NBA PR Its just Aug 6 and already most big dams on Narmada are full including Indira Sagar, Omkareshwar, Tawa, Bargi and now Sardar Sarovar in day. So the Narmada Valley must brace for the floods rest of the monsoon. The MP Govt has declared alert in the region downstream of Omkareshwar and Indira Sagar Dam, including at Rajghat, Badwani where hundreds of Sardar Sarovar affected people are on Satyagraha since July 30th, 2016. This is because 8 gates of Indira Sagar and 5 gates of Omkareshwar Dam are opened since yesterday when the water column at each is raised to 191 meters and 260.4 meters respectively. According to another media report Sardar Sarovar Dam has started overflowing at Kevadia in Gujarat’s Narmada district, following the release of water from Omkareshwar dam in neighbouring MP. Currently, six main power-generating turbines of the Sardar Sarovar dam have become operational and are producing electricity at its full capacity.
Maharashtra Repair work at 400 dams in Pune to start soon Of the 1,231 major dams, nearly 400 have been shown with major or rectifiable deficiencies. Temghar Dam in Pune district was also listed in Grade-II category, which according to irrigation officials, was of medium hazardous category and rectifiable. The survey, besides Temghar Dam, had listed Ambeghar and Kudki Dams in Konkan’s Raigad and Nignur in Yavatmal as highly hazardous or in Grade-I category. Besides being listed in the dam safety audit, Temghar, Gunjavani and Nira Deoghar dams have not got the technical “completion construction process”. Just a building gets a completion certificate, the dams get the clearance and incidentally, Temghar had not got the clearance as there was work to be completed.
National List of 16 projects declared as National Project The Water Ministry on Aug. 04 has informed the Lok Sabha that as per information available, 17 more project proposals have been received for inclusion under the scheme of National Projects. However, these proposals were not in the prescribed format, or did not qualify to be included under the scheme of National Project as per the guidelines. Some of these projects were later proposed for funding from other agencies. Here is State & Project–wise status of the National Project.
Kerala Mahad tragedy has lessons for Mullaperiyar dam The Mahad bridge’s ollapse in its 88th year builds the case for replacement of 121-year-old Mullaperiyar dam as the Mahad bridge was built with the same material used in Mullaperiyar dam. The tragedy reinforces the argument to build a new dam on the border with Tamil Nadu to replace the 121-year-old dam. The dam had become a threatening structure 82 years after its construction. Reports from institutions, including the IIT, have said that the dam could be vulnerable if water overflows in the monsoon, similar to what had happened in Mahad.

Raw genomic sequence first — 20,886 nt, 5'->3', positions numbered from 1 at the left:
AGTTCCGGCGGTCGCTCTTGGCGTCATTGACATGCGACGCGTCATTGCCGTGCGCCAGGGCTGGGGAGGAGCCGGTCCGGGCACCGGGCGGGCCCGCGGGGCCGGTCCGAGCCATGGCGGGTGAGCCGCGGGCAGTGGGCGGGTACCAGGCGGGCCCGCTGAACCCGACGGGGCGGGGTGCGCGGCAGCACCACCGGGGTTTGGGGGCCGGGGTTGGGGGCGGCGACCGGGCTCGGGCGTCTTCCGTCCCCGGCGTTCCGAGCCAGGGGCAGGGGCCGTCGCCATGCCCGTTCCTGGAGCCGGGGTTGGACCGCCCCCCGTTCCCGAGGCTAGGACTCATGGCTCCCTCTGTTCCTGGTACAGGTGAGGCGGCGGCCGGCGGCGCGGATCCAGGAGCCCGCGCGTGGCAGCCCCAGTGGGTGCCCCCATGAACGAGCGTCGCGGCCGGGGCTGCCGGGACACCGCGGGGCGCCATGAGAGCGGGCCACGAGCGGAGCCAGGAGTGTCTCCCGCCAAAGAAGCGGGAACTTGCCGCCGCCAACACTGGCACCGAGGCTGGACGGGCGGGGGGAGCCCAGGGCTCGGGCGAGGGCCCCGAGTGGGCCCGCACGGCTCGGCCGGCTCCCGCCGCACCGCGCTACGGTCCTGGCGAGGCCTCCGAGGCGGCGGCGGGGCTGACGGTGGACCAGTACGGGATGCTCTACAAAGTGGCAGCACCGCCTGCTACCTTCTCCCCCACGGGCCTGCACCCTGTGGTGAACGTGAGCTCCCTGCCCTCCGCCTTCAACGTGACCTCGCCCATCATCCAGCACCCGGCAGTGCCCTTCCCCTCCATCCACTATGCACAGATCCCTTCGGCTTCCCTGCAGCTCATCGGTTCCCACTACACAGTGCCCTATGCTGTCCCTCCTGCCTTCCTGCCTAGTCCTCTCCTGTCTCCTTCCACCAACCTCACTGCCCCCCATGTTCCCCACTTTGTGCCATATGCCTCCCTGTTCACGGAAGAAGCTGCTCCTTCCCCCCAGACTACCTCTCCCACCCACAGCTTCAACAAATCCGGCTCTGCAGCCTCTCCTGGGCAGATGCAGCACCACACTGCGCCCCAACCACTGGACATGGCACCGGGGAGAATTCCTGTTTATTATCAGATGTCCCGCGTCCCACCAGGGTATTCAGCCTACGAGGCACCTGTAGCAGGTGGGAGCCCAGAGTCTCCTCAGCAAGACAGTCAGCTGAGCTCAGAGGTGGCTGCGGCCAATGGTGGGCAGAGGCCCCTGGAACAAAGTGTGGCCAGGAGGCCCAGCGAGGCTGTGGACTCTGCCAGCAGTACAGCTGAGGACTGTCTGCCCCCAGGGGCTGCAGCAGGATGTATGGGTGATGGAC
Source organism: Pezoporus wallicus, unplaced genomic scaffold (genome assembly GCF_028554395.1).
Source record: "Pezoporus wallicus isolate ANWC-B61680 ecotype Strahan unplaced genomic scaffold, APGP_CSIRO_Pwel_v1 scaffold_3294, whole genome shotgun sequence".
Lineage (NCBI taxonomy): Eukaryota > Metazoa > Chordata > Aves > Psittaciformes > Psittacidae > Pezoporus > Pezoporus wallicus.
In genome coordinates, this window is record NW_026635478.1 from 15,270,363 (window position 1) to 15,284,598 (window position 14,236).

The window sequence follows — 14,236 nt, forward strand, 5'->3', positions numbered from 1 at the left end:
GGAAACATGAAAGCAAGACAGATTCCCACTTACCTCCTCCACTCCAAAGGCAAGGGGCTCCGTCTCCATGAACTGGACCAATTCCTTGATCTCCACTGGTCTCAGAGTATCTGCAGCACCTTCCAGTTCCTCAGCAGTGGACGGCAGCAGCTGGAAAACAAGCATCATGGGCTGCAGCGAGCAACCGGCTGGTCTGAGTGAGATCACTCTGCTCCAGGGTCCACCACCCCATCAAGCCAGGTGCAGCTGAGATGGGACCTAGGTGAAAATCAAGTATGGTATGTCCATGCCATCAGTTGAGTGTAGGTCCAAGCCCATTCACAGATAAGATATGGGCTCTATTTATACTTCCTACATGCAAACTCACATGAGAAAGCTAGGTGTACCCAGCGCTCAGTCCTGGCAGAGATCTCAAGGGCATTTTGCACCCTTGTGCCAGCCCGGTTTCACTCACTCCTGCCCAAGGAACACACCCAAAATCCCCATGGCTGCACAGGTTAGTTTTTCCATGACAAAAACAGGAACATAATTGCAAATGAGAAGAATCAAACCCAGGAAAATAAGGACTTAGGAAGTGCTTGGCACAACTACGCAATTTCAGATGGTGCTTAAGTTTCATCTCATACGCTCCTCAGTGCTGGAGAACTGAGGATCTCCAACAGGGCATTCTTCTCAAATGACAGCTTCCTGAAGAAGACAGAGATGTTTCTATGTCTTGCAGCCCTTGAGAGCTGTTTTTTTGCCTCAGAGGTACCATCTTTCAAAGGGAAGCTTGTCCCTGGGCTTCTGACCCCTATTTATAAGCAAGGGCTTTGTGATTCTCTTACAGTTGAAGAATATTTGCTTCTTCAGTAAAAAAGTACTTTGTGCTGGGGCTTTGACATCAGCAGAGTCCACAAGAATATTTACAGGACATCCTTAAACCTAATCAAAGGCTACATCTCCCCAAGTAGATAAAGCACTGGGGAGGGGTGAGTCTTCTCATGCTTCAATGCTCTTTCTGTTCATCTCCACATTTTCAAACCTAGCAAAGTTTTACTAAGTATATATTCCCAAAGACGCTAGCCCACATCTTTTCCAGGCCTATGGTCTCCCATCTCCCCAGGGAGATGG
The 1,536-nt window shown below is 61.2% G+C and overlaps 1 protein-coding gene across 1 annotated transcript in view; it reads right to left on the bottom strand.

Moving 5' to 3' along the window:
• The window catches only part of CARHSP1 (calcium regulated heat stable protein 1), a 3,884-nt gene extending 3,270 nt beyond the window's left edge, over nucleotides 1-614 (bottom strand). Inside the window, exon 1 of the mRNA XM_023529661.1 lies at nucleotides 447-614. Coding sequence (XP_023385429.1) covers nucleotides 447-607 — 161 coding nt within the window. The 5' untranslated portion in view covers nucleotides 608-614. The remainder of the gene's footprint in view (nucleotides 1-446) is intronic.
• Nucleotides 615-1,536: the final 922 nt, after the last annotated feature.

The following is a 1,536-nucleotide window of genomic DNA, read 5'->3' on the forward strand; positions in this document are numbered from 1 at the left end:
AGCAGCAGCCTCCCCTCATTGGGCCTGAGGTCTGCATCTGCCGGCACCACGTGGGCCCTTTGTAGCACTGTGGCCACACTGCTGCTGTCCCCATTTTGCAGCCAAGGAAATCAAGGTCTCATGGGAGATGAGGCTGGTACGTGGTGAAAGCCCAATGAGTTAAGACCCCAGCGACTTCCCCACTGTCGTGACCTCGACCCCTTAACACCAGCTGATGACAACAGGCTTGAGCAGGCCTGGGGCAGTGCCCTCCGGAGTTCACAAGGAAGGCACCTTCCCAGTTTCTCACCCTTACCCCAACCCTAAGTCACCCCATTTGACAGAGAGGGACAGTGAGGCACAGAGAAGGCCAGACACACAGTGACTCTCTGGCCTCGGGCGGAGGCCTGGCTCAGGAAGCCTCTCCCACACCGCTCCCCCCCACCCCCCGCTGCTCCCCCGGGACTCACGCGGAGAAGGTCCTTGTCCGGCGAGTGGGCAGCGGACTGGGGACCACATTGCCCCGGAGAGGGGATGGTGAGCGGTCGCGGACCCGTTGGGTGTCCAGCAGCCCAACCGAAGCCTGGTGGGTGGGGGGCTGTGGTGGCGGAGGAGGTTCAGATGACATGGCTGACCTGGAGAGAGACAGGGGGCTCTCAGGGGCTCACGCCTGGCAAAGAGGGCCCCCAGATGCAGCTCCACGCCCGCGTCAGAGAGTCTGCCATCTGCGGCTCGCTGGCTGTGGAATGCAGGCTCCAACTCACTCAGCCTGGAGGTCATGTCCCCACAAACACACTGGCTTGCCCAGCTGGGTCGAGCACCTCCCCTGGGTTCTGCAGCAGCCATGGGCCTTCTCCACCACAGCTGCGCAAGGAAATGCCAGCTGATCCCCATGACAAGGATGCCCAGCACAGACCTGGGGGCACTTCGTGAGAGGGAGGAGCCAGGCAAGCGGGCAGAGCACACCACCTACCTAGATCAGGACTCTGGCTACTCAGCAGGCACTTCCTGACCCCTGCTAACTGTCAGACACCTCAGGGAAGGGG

Karnataka Despite good rainfall, dam levels dip The State is currently witnessing just 6% deficit considered normal otherwise but Malnad region is seeing nearly 25% lesser rain. Important catchment districts of Shivammaogga, Chikkamagalur and Kodagu are facing 34 to 45% deficit. This is significant considering that most of the State’s big rivers and dams are fed by the rains falling in the Western Ghats area. As a result, water levels in reservoirs on Cauvery, Tungabhadra and Kali have fallen compared to even last year, which was a drought year.
INTER-STATE WATER DISPUTES
SANDRP Blog Mahadayi Water Disputes: Trouble brewing in Paradise People from Dakshin Kannada, affected by Yettinahole Diversion Project did not support the Karnataka Bandh against Mahadayi decision. They say, Goa at least has a Tribunal to protest mindless water transfer, what can we do? Dinesh Holla, leading the Yettinahole Struggle says that just like them, Goa is at the receiving end of a politically motivated scheme. Are the protestors burning government buses & offices and pelting stones on shops aware of the basic facts of the case? Has the Karnataka govt tried to share the order of the Tribunal with its people? Are the protests based on facts, or only on political rhetoric? Does the state or the protestors think that Mahadayi water is the one and only solution to their problems?
Kerala & Tamil Nadu Setback to Attappady irrigation project The ongoing efforts of the State govt to revive a four-decade-old irrigation project with huge environmental implications in the Attappady region have suffered a setback with Union Environment Ministry rejecting the State’s argument that environmental clearance can be given to the project proposed across Siruvani River, a feeder of the east-flowing Bhavani, without seeking the opinion of neighbouring Tamil Nadu. Even in Kerala, the project is facing resistance owing to the huge costs involved and ecological concerns. Green activists say the project required devastation of large swathes of forestland apart from eviction of over 300 tribal families from the Vengakadavu, Mundukulam and Kottamala settlements.
Odisha & Chhattisgarh No study done to asses impact of barrages on Mahanadi There are two major projects in Chhattisgarh portion of Mahanadi basin at appraisal stage in CWC, out of which one project viz. Arpa Bhaisajhar Project is a Barrage project. It also says that no specific study to assess the impact on available water in river Mahanadi in Odisha after construction of projects in upstream has been carried out. Water ministry also on July 29 this year held an Inter-State meeting to consider the various water resources issues/projects in Mahanadi Basin. On the other hand, intensifying stir against Chhattisgarh’s construction of projects, Odisha’s ruling BJD on said that its workers would stop goods trains to the neighbouring State for half-an-hour on Aug 03. The BJD supporters would also stage a relay hunger strike in front of the CWC office here protesting the central body not consulting Odisha before clearing projects for Chhattisgarh.